Manufacturing Communities Tax Credit

The budget proposes this new tax credit, which is targeted at communities that do not  necessarily qualify as low-income communities, but that have suffered or expect to suffer an economic disruption as a result of a major job loss event, such as a military base closing or manufacturing plant closing. The Obama Administration also introduced this tax credit in last year’s proposed budget. Applicants for the credit would be required to consult with relevant State or local Economic Development Agencies (or similar entities) in selecting those investments that qualify for the credit. The credit could be structured using the mechanism of the New Markets Tax Credit or as an allocated investment credit similar to the tax credit for investments in qualified property used in a qualifying advanced energy manufacturing project. The proposal would provide about $2 billion in credits for qualified investments approved in each of the three years, 2017 through 2019.

America Fast Forward Bonds

Build America Bonds are a lower-cost borrowing tool for State and local governments that were enacted as part of the American Recovery and Reinvestment Act of 2009. America Fast Forward Bonds would build upon the successful example of the Build America Bond program by providing a new bond program with broader uses that will attract new sources of capital for infrastructure investment. In addition to including financing for section 501(c)(3) nonprofit entities, eligible uses also include financing for the types of projects and programs that can be financed with qualified private activity bonds, subject to the applicable State bond volume caps for the qualified private activity bond category. The proposal would be effective for bonds issued after December 31, 2016.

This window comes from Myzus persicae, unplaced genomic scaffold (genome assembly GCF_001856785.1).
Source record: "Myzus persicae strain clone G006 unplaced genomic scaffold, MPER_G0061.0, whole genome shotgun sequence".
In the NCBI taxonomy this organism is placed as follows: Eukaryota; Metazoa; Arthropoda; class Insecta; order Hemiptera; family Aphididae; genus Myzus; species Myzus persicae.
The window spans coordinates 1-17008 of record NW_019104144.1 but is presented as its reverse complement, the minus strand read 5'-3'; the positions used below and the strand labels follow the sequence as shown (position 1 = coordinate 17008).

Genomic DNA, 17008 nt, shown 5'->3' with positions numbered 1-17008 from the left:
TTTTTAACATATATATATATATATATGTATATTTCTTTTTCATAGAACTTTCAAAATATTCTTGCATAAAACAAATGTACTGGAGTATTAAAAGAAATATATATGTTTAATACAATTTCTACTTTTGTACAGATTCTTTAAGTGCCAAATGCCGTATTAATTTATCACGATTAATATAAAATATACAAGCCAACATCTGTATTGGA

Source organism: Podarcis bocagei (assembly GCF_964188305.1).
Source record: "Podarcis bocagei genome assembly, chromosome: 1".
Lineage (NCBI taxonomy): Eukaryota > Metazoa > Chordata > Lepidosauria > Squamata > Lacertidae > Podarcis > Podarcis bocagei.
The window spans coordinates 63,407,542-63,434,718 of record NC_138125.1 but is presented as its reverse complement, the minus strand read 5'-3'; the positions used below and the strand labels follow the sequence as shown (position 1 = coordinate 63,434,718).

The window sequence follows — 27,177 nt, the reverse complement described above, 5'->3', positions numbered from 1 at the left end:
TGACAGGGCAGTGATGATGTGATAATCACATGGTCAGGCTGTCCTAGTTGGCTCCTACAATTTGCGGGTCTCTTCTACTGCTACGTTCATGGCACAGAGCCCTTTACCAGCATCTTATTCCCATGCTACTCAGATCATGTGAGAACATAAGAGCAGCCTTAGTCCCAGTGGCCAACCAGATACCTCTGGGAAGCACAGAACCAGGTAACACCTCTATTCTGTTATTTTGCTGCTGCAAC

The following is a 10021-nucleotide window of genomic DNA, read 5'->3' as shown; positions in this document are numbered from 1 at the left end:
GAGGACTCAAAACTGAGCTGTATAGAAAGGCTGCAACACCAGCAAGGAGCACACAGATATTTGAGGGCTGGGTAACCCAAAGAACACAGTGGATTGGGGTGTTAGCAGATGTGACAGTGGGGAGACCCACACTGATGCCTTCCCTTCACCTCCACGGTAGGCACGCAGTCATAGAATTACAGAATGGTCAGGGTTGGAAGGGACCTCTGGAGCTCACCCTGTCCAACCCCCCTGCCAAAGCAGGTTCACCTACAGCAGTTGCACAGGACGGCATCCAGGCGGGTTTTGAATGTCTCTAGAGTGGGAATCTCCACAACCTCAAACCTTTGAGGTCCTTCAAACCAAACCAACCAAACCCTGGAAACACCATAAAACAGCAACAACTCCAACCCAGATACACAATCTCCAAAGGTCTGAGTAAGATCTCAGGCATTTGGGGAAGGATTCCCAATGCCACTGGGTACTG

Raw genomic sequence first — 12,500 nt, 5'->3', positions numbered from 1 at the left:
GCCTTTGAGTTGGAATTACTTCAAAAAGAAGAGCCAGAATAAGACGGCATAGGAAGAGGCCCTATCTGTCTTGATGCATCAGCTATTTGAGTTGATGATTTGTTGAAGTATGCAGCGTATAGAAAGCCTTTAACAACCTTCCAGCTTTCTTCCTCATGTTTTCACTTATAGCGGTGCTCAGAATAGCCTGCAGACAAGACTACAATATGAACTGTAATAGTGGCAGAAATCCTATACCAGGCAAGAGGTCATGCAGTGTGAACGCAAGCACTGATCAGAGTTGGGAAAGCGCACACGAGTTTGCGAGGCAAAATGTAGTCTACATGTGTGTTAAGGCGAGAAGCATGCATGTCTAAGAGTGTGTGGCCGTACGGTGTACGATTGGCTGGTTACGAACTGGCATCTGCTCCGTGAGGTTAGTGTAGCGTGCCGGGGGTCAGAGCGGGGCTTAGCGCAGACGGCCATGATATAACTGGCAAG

Resource: U.S. Treasury FY-2017 Greenbook

U.S Department of Housing and Urban Development Programs